Monday, May 29, 2006

Munjoy Hill to Hold Annual Meeting

The Munjoy Hill Neighborhood Organization is holding its 2006 Annual Meeting and Election on Monday, June 12th 7-9 PM at the East End Community School.

Special Activities include “Mapping Urban Trails” led by Jaimie Parker of Portland Trails, and a historical talk about the East End Cemetery by Christina White of Portland Landmarks.

The meeting is open to the public; everyone is invited. Refreshments, desserts, and live music will be provided. A SPECIAL TOUR OF THE EAST END COMMUNITY SCHOOL will be given at 6 PM.

Friday, May 26, 2006

War Protestors Signing up New Recruits

Organizers of the weekly anti-war protest on the Casco Bay Bridge (Sundays from 12-1 at the South Portland end) are looking for an infusion of new signs and people committed to bringing awareness of the war in Iraq to the public. Some of the founders of the event have been on the bridge every week for two years.

There is parking at Shaw's Plaza or behind Yankee Ford.

If you want to do something besides yell at your TV and absorb the constant negativity of the administration, this offers a constructive outlet that gets the message out and allows you to connect with some great people.
Volunteer for Big Day in the West End
Planners are working hard to make the West End's first annual Healthy Community Day (Saturday, June 3) a success. Volunteers are needed in many areas throughout the day. If you can help at any time, would you please let us know as noted below. Thanks so much!

Neighborhood Clean Up - Gather at Reiche at 8 a.m. for coffee, juice and bagels, then work with a team to clean up a designated neighborhood site. We'll have some gloves and tools on hand but please bring your own as well, if you have them. Please let Leana Good-Simpson and/or Dave Marshall know if you can help.
Games, 3-on-3 basketball tournament, soccer, swimming, food, prizes, etc., are scheduled at Reiche throughout the day from 10 a.m. to 4 p.m. Volunteers are needed to help with set up, games, lunch, clean up, etc. If you can help at any time during the day, would you please contact John Navarra (phone: 775-0105).

Wednesday, May 24, 2006

Survey Under Way on Affordable Home Ownership

Muskie student Elizabeth Trice is doing research on the possibility of increasing affordable homeownership opportunities in Greater Portland. If you are interested in purchasing a place to live in the next three years, regardless of whether you think you can afford it, please take this survey; it takes about five minutes and you can enter to win a $50 gift certificate to a local bike shop.

Also, please pass this on to anyone who you think would be interested in purchasing a home or condo in the next three years.

Monday, May 22, 2006

Robber Hits East End Rite Aid

The Rite Aid at 290 Congress Street in the city’s East End was robbed by a lone male on Monday, May 22, at 2:20 P.M.. The man handed a threatening note to the pharmacist demanding oxycontin, according to police. The note indicated the man was armed, although no weapon was seen. The perpetrator was given an undetermined amount of prescription drugs. He fled on foot and was last seen on Federal Street at the rear of the store. There were several customers and employees in the store at the time of the robbery, however no one was injured.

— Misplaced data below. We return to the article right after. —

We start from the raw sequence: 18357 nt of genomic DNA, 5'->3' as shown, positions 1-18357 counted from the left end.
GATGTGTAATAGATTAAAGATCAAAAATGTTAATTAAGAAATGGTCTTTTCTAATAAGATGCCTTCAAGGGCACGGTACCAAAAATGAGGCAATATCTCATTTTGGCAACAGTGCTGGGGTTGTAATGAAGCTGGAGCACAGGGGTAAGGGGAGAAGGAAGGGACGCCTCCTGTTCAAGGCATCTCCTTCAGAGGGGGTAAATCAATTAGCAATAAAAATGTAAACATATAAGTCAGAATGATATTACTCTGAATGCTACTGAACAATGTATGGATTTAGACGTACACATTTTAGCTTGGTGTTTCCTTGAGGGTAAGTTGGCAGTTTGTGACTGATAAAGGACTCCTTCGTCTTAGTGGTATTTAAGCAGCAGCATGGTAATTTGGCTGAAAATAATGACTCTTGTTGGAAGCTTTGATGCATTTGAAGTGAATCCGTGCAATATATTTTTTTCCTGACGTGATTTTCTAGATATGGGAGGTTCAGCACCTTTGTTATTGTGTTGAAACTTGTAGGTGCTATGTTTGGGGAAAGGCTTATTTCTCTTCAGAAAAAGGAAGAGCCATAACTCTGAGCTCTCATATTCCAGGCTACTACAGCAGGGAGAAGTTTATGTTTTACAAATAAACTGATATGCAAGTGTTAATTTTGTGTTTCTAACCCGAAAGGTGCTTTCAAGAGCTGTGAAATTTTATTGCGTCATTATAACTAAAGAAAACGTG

The perpetrator is described as a white male in his twenties, with a shaved head, and a tattoo on the right side of his neck. He was wearing a baseball cap and dark jacket with vertical red stripes on the left breast. Police released a store surveillance photo of the man.

Anyone with information is asked to call the Portland Police at 874-8533 or 874-8479.
League Plans to Make Election Day Party Time
Putting the ‘Party’ Back in Politics, The League plans to throw a Primary Day Party on June 13th

The League has announced that on June 13th, it will host a Primary Day Celebration from 3-7 PM near the Reiche School and Community Center in the West End. 'The Party at the Polls' is a nonpartisan gathering meant to celebrate our community and democracy, according to Justin Alfond, State Director for the League.

"The League wants to recapture the festive election-day atmosphere that prevailed in America during much of the 19th century," said Alfond. The Party at the Polls will have free food, drinks, raffle items, entertainment and games to celebrate voters.

For more information about the League please visit or call 772-3207.

Sunday, May 21, 2006

Dem Corps Announces Scholarship for Civic-Minded Students

Donkey Card, and Dem Corps, a new non-profit organization, announced on May 16th the formation of the Dem Corp Civic Leadership Scholarship. The scholarship will be awarded each year to students who demonstrate a commitment to their community through their volunteer efforts and civic activity.

This scholarship fund is made possible by a $1000 donation from Donkey Card, which brokers discounts for southern Maine families on heating oil as well as other products and services. Donkey Card has enrolled enough people this year to make this initial gift and enable Dem Corps, the group’s sister organization, to realize part of its mission – creating the scholarship fund for students graduating high school.

Dem Corps will also be supporting local Democrats in their volunteer efforts - from gathering non-perishables for food banks to helping winterize the homes of the elderly.